As a somewhat forgotten soundtrack to a somewhat forgotten movie, I Walk the Line (not to be confused with Johnny Cash’s earlier album of the same name) is actually a fairly decent album that fits perfects into Cash’s aesthetic of the early 1970s. After big success in the late 1960s with a more “rock” sound courtesy of Carl Perkins on guitar, and getting a national television program in mid-1969, he turned back to a more “folk” sound. This sound was established with Hello, I’m Johnny Cash (1970). With Cash at the absolute peak of his popularity, choosing him to record the soundtrack to I Walk the Line made sense. The movie was kind of a bust, as director John Frankenheimer has said that the studio insisted on Gregory Peck for the lead but that Peck was cast against type and not the right choice.
As for the soundtrack itself, it opens with the magnificent “Flesh and Blood,” which would be Cash’s last #1 country hit single — the only time he ever came close to topping the pop singles charts was with “A Boy Named Sue” at #2 in 1969. The song is grounded in a gentle acoustic guitar part set against a very mellow walking electric guitar rhythm part, with a romantic lyric and sweet, almost saccharine, string accompaniment typical of what was regularly featured on his TV show. Next there is a new recording of his hit “I Walk the Line.” It’s a fine version, perhaps unnecessary, but it’s hard to argue with having another performance of one of the man’s best compositions. The rest of the album is made up of mostly spare acoustic numbers, a few being instrumental versions of songs also presented with vocals. “Hungry,” “‘Cause I Love You,” “The World’s Gonna Fall on You” and “Face of Despair” are just Cash with an acoustic guitar, reminiscent of the urban folk on Orange Blossom Special (1965) and looking toward the bulk of Man in Black (1971) but also re-establishing the basic format used on Cash’s American Recordings comeback in the early 1990s. But it concludes with the medley “Standing on the Promise / Amazing Grace” sung by The Carter Family. The closing song stands in contrast to everything else on the album (much like “Amen” on Orange Blossom Special), but it’s also quite endearing in its homespun, country church stylings. On balance, this album doesn’t deliver much in the way of songwriting, save for “Flesh and Blood.” Yet Cash’s performances are steady, assured and impassioned. If you like any of Cash’s material of the early 1970s, this is one to seek out at some point.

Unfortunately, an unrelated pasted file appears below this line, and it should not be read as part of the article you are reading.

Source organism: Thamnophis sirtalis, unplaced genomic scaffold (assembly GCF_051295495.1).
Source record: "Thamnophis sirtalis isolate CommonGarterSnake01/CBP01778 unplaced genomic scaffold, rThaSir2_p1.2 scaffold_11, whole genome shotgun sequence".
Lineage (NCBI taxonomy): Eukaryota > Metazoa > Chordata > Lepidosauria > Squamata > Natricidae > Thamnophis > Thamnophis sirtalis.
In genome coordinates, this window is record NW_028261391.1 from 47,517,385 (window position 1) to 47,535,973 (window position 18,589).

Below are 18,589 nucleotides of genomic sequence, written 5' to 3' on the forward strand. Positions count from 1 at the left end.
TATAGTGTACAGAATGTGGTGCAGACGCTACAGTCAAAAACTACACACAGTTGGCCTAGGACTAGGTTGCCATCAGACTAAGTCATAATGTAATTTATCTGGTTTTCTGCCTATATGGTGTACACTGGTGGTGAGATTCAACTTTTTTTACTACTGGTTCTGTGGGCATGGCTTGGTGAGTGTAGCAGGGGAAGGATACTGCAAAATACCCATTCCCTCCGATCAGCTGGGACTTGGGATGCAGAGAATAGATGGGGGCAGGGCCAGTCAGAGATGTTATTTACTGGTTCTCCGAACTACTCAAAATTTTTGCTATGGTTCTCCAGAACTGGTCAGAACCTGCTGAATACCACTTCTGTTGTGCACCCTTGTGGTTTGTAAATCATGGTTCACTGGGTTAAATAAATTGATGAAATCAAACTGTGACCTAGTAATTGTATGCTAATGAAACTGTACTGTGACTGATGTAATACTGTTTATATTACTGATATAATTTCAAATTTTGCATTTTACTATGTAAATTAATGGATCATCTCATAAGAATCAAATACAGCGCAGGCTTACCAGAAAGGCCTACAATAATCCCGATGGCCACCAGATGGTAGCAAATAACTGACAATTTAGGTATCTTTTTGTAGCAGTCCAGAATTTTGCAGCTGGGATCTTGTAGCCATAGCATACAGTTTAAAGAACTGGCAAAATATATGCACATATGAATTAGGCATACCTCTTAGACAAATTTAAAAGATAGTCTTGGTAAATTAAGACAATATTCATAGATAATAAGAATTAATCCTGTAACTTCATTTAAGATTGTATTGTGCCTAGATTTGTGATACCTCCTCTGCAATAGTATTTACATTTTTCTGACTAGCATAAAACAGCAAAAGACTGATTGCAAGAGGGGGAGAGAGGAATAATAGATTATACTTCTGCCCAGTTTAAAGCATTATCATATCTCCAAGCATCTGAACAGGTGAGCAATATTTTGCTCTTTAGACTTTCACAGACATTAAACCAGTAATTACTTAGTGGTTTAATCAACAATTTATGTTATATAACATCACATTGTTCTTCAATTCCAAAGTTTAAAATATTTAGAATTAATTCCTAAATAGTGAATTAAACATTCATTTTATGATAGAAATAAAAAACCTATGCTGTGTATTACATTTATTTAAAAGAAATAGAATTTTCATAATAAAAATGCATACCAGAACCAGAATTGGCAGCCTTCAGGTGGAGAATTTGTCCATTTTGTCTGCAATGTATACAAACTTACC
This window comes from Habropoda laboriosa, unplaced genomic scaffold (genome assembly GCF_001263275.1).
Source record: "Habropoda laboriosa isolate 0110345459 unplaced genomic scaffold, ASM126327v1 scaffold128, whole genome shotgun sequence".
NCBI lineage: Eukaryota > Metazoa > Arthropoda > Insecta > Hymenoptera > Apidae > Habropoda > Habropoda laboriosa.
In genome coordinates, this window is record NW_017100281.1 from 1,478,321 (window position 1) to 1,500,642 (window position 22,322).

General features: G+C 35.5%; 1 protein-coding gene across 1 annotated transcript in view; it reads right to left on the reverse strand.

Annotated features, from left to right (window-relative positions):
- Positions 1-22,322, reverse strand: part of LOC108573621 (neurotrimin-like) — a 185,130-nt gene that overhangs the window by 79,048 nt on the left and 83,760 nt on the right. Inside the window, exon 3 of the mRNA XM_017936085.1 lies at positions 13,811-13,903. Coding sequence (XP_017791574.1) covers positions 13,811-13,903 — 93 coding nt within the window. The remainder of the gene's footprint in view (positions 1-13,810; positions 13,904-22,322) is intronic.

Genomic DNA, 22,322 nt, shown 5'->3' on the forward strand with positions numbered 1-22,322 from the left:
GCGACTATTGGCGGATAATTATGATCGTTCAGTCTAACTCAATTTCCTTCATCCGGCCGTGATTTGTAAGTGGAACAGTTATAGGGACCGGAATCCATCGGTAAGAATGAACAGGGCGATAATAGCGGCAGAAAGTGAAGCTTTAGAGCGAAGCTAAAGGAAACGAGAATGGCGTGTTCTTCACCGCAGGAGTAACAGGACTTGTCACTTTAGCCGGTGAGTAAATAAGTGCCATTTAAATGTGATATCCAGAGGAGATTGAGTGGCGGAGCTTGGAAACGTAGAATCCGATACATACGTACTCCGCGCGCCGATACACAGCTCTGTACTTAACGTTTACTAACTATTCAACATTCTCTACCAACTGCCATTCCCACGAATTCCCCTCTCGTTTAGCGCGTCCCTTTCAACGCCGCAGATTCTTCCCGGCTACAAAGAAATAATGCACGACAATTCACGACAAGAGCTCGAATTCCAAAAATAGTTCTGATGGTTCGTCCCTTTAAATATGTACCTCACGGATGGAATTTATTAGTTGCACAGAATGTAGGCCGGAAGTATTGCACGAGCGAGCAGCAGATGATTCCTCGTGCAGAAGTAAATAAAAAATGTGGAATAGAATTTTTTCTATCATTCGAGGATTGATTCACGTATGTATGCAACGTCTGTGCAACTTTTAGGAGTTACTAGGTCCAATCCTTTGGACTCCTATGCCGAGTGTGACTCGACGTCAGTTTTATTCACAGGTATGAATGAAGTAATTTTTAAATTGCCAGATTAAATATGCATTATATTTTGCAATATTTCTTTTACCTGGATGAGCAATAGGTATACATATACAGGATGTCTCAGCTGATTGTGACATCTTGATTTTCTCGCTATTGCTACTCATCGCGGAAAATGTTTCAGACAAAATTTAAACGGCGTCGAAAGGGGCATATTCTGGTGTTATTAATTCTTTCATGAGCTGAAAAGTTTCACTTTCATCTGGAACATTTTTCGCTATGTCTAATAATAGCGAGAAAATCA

Blood, Sweat & Tears is a prime example of the great possibilities and nagging limitations of Johnny Cash’s string of concept albums of the 1960s. First off, the album is a bit unwieldy and uneven. That would be an almost universal characteristic of these concept albums organized around a particular theme. Many of the songs, the opener “The Legend of John Henry’s Hammer” especially, mix actual singing with what amount to skits. Cash is often doing theatrical interludes, which are woven throughout the song in a way that prevents skipping over them entirely on subsequent listens. So as much as his singing sounds great, it always seems like that enjoyment is broken up by a switch to narration and other theatrical radio-drama segments. It’s not that these transitions are poorly executed as much as the premise behind them gets a bit tedious quickly and doesn’t bear out repeated listening well, especially when it drags on a bit too long as with the more than eight-minute opener. Yet, on the plus side, the thematic premise of the album makes the whole something greater than just the sum of its parts. It would be hard to call any songs here classics of the Cash cannon on their own, but they fit together well. Lastly, it’s pretty apparent that this collection of work songs, railroad songs and folk standards was designed to appeal less to country fans than to listeners interested in the still-burgeoning urban folk movement, whose well-known names included Pete Seeger, Harry Belafonte, Odetta, and others. It makes the enterprise seem a bit forced at times. So, honestly, Cash has done better concept albums, though this one is still decent.